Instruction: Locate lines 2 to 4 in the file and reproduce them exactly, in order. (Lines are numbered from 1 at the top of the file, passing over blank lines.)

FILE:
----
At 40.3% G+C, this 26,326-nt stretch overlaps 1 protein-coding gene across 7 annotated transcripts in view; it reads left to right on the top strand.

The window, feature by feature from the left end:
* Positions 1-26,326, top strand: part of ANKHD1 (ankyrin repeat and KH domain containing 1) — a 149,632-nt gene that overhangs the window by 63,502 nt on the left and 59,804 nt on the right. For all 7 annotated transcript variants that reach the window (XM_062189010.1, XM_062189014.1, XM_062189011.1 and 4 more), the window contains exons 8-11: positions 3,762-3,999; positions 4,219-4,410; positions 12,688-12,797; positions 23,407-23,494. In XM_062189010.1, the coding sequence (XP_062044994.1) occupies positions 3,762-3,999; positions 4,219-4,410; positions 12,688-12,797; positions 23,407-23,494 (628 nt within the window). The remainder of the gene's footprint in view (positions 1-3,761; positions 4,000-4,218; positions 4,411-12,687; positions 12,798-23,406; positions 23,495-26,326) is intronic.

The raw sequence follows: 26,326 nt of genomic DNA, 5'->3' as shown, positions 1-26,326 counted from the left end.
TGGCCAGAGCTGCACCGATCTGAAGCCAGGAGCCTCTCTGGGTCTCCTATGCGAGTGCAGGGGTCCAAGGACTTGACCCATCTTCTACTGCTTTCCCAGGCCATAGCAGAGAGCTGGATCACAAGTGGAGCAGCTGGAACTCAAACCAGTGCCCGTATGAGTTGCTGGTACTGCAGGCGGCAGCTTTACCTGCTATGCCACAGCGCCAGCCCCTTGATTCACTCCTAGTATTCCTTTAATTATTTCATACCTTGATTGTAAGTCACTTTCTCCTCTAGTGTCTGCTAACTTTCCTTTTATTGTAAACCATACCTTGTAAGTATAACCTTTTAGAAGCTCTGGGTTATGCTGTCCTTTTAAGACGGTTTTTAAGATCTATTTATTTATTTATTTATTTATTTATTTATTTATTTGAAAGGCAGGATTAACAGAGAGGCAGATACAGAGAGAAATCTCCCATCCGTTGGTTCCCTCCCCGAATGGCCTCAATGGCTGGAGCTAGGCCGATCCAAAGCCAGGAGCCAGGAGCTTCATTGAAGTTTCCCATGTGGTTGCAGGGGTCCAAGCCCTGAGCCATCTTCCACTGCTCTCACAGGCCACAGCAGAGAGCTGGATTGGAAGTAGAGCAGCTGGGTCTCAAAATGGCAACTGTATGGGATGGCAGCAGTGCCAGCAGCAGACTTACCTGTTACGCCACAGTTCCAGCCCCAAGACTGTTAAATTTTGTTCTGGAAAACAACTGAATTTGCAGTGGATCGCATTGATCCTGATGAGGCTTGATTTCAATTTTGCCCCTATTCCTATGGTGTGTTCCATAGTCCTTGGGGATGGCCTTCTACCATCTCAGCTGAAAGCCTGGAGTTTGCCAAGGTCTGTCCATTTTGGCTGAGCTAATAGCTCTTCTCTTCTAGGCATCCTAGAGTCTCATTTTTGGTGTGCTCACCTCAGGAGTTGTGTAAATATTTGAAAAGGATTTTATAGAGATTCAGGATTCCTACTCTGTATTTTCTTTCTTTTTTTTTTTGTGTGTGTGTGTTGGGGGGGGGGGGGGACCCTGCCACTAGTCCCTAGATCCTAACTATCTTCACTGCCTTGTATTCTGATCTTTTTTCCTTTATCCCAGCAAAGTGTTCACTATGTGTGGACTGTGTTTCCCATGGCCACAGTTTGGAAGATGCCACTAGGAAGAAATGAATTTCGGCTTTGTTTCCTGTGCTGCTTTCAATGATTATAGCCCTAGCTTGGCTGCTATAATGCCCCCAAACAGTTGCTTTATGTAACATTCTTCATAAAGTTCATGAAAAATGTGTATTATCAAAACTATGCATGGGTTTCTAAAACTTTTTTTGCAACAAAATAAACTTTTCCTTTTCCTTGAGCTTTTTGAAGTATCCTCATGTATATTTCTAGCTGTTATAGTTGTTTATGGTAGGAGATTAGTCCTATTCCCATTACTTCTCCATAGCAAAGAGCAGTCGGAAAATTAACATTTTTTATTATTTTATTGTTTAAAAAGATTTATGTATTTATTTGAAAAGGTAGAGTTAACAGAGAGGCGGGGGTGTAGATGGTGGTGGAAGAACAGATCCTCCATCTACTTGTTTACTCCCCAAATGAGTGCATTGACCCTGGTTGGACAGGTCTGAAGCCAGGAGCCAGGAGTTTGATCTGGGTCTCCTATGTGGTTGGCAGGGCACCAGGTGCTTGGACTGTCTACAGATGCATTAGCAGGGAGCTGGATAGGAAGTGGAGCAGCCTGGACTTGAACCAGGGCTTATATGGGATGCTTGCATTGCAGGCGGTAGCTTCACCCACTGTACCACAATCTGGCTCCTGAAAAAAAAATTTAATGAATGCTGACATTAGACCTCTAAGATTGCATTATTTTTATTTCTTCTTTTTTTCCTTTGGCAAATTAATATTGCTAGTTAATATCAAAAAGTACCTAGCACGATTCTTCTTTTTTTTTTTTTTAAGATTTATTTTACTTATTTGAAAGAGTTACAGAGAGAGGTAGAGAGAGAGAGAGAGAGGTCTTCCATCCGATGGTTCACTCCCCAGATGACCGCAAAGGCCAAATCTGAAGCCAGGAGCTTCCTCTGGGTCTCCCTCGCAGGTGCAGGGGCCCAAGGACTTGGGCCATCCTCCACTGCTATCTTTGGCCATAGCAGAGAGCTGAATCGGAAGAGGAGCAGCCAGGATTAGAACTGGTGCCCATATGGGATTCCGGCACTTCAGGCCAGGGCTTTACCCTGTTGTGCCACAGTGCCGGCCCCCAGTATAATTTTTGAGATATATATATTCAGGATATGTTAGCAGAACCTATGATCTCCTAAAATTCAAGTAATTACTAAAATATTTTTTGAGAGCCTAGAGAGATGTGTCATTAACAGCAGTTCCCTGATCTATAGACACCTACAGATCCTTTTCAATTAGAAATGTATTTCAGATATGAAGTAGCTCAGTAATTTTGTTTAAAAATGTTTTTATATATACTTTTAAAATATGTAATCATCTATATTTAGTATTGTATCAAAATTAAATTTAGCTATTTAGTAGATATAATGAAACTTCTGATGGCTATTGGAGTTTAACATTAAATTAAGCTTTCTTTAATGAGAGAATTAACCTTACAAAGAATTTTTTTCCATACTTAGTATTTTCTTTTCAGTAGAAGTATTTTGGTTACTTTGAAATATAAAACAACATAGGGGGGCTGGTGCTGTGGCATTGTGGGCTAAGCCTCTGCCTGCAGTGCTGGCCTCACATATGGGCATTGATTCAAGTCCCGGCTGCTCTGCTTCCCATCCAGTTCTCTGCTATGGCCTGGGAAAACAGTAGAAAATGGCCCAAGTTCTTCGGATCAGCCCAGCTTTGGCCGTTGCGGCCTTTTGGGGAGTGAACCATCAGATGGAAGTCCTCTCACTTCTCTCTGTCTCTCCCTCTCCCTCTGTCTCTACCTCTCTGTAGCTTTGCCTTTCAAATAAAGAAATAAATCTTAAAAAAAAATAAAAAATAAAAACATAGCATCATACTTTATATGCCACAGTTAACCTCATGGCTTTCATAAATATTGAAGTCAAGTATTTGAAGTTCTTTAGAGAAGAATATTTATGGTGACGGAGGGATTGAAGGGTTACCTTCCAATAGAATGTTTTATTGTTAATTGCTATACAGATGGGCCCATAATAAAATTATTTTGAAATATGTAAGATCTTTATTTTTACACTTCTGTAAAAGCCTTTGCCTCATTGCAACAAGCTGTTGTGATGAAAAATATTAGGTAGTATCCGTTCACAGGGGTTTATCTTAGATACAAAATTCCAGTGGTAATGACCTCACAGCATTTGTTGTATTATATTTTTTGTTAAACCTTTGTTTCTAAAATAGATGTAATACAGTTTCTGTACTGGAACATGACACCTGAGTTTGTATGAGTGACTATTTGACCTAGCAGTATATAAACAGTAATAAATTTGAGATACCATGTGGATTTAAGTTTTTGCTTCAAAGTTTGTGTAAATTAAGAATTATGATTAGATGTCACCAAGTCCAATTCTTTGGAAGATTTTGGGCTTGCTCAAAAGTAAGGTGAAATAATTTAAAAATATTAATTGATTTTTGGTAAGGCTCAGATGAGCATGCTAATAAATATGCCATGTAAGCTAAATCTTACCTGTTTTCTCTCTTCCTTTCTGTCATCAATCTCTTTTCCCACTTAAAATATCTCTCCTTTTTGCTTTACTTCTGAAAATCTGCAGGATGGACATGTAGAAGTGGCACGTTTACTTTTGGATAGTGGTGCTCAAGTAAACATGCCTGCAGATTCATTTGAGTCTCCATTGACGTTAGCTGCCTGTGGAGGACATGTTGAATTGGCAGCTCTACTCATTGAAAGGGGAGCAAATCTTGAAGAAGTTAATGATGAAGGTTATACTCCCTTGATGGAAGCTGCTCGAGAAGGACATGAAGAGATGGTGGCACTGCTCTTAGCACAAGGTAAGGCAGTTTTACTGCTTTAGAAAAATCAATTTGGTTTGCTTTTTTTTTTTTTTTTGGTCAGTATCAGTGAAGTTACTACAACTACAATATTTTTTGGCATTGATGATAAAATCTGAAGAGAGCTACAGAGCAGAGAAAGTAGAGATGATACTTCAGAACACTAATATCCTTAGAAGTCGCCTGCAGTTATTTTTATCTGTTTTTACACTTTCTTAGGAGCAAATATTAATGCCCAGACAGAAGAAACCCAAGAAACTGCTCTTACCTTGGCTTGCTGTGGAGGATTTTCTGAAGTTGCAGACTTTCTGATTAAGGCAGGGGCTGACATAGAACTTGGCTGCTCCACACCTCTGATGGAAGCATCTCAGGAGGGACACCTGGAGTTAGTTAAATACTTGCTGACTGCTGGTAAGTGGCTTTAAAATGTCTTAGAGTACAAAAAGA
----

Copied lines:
The window, feature by feature from the left end:
* Positions 1-26,326, top strand: part of ANKHD1 (ankyrin repeat and KH domain containing 1) — a 149,632-nt gene that overhangs the window by 63,502 nt on the left and 59,804 nt on the right. For all 7 annotated transcript variants that reach the window (XM_062189010.1, XM_062189014.1, XM_062189011.1 and 4 more), the window contains exons 8-11: positions 3,762-3,999; positions 4,219-4,410; positions 12,688-12,797; positions 23,407-23,494. In XM_062189010.1, the coding sequence (XP_062044994.1) occupies positions 3,762-3,999; positions 4,219-4,410; positions 12,688-12,797; positions 23,407-23,494 (628 nt within the window). The remainder of the gene's footprint in view (positions 1-3,761; positions 4,000-4,218; positions 4,411-12,687; positions 12,798-23,406; positions 23,495-26,326) is intronic.

The raw sequence follows: 26,326 nt of genomic DNA, 5'->3' as shown, positions 1-26,326 counted from the left end.